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Full Contraception Access Is Critical to Defeating HIV

birth control
Photo by Bashir Olawoyin from Pexels

Women's access to birth control and HIV prevention options are not two siloed issues.

Behind the COVID-19 headlines of 2020, the HIV pandemic continued to claim hundreds of thousands of lives and newly infected over 1.5 million people. For those in the HIV movement, 2020 also marked the endpoint of several global targets for preventing HIV, including the UNAIDS goal of reducing new infant infections to fewer than 20,000 per year. Unfortunately, we missed that goal – and we missed by a lot. The global health community must now redesign its HIV programs to meet this target, and new modeling suggests that expanding women’s access to contraception might be the key.

In 2019 there were an estimated 150,000 new HIV diagnoses among children under the age of nine, the vast majority of which resulted from mother-to-child transmission (MTCT). HIV can be passed to infants during pregnancy, delivery, or breastfeeding. Fortunately, the risk of MTCT decreases substantially from 15-45 percent to less than 5 percent if women are on treatment for HIV. Consequently, expanding women’s access to uninterrupted HIV treatment (currently ~85 percent of women living with HIV are on treatment) continues to be the major way to prevent new infant HIV infections. However, even full treatment access will not eliminate MTCT as long as women’s contraceptive needs remain unmet. Recent modeling shows that over 40,000 new infant HIV infections could be averted annually across 70 countries if unintended births to women living with HIV could be prevented. Of those new infections preventable by meeting women’s contraception needs, 18,000 would be among children born to women already on HIV treatment.

Contraception is well known for its health and social benefits for women desiring to prevent, delay, or space childbirths. It is widely recognized that contraception reduces the risk of maternal and infant mortality, and contributes to better health outcomes for women and their families. Yet, the role of contraception for HIV prevention is less widely discussed. Despite the fact that contraception is considered a central pillar of preventing MTCT by every major international HIV funder, global funding continues to be outpaced by the global need for contraceptive commodities. Contraceptive stock-outs are common, and in some high-burden HIV areas, like South Africa, they are the most common stockout reported in U.S.-funded HIV clinics. International HIV donors and national governments that are serious about ending MTCT need to prioritize fixing contraceptive stock-outs and meeting women’s contraceptive needs.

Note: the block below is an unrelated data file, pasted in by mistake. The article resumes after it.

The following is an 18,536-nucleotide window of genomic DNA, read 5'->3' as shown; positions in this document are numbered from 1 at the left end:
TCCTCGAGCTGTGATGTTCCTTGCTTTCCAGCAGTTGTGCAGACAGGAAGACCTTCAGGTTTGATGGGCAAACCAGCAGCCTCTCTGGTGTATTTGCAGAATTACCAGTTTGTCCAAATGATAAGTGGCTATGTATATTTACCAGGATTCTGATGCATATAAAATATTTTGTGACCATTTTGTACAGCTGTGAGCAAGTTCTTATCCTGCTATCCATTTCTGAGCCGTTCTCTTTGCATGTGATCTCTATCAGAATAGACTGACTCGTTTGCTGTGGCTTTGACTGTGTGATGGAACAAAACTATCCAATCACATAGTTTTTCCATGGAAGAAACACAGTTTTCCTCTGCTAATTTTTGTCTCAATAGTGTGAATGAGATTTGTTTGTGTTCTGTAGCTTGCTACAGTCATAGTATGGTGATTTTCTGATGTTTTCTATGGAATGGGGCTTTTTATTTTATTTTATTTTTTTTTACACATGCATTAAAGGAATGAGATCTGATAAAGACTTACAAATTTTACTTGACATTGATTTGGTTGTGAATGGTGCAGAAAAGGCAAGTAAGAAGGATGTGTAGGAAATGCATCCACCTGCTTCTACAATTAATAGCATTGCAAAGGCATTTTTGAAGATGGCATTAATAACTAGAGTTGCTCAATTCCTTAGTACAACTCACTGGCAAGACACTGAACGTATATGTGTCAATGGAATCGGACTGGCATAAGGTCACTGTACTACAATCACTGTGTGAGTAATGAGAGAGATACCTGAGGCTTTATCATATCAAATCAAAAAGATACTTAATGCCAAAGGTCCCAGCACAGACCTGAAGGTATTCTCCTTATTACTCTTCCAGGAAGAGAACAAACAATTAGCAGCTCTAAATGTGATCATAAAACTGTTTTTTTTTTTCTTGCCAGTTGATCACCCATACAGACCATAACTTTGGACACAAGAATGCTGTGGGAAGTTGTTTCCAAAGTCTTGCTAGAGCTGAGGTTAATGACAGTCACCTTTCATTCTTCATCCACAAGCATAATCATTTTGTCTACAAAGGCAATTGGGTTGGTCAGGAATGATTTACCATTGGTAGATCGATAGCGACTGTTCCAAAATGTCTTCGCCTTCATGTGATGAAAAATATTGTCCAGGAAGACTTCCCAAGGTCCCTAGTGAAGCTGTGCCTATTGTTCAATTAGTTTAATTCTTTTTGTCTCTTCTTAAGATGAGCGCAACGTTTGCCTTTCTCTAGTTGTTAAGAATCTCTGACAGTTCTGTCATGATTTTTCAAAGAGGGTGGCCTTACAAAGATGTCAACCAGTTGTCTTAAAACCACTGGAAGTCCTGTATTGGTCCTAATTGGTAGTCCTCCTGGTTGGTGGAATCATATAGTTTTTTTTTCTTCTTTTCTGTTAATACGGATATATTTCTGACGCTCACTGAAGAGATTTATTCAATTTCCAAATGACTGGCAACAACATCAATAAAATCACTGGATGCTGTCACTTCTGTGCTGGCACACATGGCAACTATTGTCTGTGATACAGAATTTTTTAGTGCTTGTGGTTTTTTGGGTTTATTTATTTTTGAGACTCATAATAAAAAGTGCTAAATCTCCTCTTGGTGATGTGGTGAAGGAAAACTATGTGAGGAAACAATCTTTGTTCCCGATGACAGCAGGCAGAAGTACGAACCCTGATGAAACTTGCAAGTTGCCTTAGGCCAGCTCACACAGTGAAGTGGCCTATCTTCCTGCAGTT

Scale-up of global investments to improve contraception access must be based on the key principles of voluntarism and choice of method. Voluntarism in family planning services refers to the ability of clients to make a free and informed choice about reproduction and reproductive health services without coercion or undue incentivization. Voluntarism is vital in all health services, but the need to safeguard voluntarism for women living with HIV is particularly important given persistent reports of forced or coercive experiences with family planning programs.

In addition, global investments in contraception should focus not only on expanding contraceptive access overall, but on expanding women’s choice of contraceptive options. Research has shown that diversifying women’s available options encourages overall use in addition to upholding women’s reproductive rights and agency. Donor investments in single contraceptive methods can inadvertently skew country contraceptive method mix. Donor and national government coordination will be required to ensure that adequate contraceptive options are available at the clinic level. Investing in quality family planning programs, based in these key principles, will pay dividends towards improving women’s health and preventing HIV.

In the post-2020 world, the global health and HIV community must work to both scale-up HIV treatment and meet women’s contraceptive needs if we are to reach our HIV prevention goals. The science is clear. HIV and family planning services work best when clients can access them in the same location. Success will depend on our ability to bring HIV and contraceptive services together to those who need them. Donors and governments cannot continue to view HIV prevention services and contraceptive commodities as siloed issues — women certainly don’t.  

Jennifer Sherwood is amfAR Policy Manager and Elise Lankiewicz is amfAR project coordinator.

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Jennifer Sherwood and Elise Lankiewicz